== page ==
Privacy collides with Big Data

Many news services have reported on the release of the White House PCAST (President’s Council of Advisors on Science and Technology) report on “Big Data and Privacy,” including David Sanger and Steve Lohr of the New York Times and the AP wire feed. I have read PCAST reports before- for instance on the urgency of a crisis in STEM education in among our youth. As always, the reports are a mixed bag, and in this case you can read the whole report yourself here

 

Oddly, the report titles itself with Big Data, while the real focus is on behavioral analytics and human intelligence: all that information collected explicitly and implicitly regarding your every interaction with the Internet. The recommendations made in the report stem from the realization that such data, when combined with machine learning, yields totally unanticipated power. Anonymized data plus machine intelligence and massive statistics, for example, produces such accurate estimates of gender, age, sexual preference- you name it- that anonymity melts away in the bright lights of computation. Bias, once explicit and explicitly outlawed, becomes undefinable and vague, but built-in to learning systems that predict who will be able to pay their mortgage, or whom deserves to receive car insurance.  Our good legal intentions, designed for the slow, social pace of human decision-making, are basically irrelevant when data and computing combine, and this is the one point that the report most effectively argues.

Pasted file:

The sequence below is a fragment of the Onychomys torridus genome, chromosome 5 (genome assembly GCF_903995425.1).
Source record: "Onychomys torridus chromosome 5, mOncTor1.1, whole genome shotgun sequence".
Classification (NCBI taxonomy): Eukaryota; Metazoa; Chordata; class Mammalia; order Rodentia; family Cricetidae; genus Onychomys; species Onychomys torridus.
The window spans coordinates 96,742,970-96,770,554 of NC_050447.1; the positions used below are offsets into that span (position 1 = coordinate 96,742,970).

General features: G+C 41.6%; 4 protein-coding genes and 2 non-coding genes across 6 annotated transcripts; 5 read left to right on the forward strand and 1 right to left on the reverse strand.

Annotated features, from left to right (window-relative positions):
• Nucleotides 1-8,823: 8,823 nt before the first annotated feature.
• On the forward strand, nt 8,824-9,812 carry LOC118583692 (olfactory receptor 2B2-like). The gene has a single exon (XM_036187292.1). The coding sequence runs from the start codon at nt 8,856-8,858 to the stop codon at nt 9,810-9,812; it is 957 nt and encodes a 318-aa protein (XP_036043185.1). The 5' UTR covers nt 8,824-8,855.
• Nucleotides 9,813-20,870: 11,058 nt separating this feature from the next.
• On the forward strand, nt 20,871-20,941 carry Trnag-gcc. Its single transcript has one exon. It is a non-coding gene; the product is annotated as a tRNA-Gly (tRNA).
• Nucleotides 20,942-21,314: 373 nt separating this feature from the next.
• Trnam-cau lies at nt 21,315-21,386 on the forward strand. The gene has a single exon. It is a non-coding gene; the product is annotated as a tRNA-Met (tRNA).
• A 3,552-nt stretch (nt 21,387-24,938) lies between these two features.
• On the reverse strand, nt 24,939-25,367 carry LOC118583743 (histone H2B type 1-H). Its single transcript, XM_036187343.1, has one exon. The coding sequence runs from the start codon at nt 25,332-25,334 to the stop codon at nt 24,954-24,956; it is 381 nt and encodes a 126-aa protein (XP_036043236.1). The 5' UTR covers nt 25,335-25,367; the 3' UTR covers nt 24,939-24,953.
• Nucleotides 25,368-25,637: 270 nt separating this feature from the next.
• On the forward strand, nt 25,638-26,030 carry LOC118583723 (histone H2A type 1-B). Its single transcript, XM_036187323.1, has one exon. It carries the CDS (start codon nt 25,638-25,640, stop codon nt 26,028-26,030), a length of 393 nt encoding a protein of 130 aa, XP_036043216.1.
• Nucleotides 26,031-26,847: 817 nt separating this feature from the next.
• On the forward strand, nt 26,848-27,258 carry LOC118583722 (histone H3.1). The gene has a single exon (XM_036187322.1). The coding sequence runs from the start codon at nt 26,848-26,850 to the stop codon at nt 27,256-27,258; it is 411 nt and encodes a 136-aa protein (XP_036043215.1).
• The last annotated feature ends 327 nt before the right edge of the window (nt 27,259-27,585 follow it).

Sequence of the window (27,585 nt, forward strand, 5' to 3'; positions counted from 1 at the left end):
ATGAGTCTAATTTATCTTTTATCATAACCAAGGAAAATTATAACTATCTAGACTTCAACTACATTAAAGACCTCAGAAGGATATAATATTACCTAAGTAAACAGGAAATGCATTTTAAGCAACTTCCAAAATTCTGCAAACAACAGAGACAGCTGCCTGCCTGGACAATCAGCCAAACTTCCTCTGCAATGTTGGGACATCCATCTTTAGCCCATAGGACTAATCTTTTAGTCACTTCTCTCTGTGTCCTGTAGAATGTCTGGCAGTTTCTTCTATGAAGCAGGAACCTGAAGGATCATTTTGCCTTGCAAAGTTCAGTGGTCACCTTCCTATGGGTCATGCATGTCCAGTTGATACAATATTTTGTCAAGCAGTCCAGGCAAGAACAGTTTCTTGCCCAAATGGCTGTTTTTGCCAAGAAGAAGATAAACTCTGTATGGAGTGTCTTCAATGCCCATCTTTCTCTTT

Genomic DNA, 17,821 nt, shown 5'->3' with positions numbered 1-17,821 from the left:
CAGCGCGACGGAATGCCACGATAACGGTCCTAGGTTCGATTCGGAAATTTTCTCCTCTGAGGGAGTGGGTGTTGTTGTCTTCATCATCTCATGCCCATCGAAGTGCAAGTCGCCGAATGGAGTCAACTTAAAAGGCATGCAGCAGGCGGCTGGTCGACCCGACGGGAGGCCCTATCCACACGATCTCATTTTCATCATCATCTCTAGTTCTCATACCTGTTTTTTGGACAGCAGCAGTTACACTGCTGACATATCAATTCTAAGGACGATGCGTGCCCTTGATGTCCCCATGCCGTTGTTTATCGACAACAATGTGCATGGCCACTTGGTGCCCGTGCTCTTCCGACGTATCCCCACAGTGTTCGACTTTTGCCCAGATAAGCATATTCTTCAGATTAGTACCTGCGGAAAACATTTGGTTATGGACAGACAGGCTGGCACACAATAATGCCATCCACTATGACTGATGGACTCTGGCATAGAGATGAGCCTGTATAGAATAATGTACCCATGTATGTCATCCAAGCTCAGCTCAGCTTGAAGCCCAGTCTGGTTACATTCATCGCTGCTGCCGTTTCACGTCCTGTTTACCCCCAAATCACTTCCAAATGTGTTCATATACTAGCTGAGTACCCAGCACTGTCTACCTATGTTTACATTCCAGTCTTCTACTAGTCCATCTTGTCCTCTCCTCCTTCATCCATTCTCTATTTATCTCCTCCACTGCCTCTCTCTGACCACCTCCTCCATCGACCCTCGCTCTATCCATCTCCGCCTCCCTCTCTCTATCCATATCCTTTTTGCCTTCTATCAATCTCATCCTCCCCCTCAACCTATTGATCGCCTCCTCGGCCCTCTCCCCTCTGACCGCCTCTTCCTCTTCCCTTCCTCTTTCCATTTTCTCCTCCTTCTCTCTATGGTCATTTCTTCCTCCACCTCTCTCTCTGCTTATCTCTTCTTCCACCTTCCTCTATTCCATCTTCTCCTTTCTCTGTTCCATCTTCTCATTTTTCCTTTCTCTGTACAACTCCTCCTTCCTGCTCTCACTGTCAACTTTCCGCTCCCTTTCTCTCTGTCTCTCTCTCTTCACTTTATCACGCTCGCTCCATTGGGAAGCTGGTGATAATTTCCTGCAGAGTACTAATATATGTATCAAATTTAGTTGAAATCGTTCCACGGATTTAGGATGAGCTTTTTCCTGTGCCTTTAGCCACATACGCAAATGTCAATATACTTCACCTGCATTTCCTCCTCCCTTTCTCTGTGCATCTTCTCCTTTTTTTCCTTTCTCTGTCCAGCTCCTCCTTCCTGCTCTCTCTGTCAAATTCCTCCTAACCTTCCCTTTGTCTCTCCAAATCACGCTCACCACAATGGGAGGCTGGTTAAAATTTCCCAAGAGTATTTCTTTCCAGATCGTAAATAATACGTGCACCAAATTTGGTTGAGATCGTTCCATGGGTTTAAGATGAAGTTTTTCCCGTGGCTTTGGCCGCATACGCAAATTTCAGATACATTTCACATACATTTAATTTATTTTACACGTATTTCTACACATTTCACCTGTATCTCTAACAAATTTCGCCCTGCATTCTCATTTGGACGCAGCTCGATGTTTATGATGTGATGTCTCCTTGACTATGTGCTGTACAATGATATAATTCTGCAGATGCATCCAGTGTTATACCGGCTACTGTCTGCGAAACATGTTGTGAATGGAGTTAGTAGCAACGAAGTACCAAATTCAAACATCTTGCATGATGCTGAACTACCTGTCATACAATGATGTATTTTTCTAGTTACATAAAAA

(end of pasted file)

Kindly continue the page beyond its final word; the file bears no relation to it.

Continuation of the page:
Now the mixed bag bit. The offered solutions? 1) Watch how companies use data, not just how they collect data. In other words, privacy is protected only if you control collection and also intended use. Well, yes. 2) Don’t mention specific technologies or you will be embarrassed because your legislation will quickly be out of date. 3) Let’s do research. 4) Maybe we should have privacy expert career paths for professionals? 5) Nobody does this right internationally, so let’s be #1.

 

As for (5), I am surprised to see that Europe has exactly zero references in the entire full report. Very surprising, given that the EU has specific and significant attempts in place around digital consumer privacy. As for (2),(3), and (4), I am reminded of rearranging deck chairs, unfortunately. 

 

Privacy is obviously threatened today, and robotic sensing and actuation technologies (think drones, eyes, ears, lip-reading, NSA, business intelligence and shake vigorously) will level up this whole problem. We need to think a bit more aggressively here about new classes of human rights, new forms of community empowerment. At this point, shortening and simplifying the “Terms of Service” text of websites is spitting in the wind.

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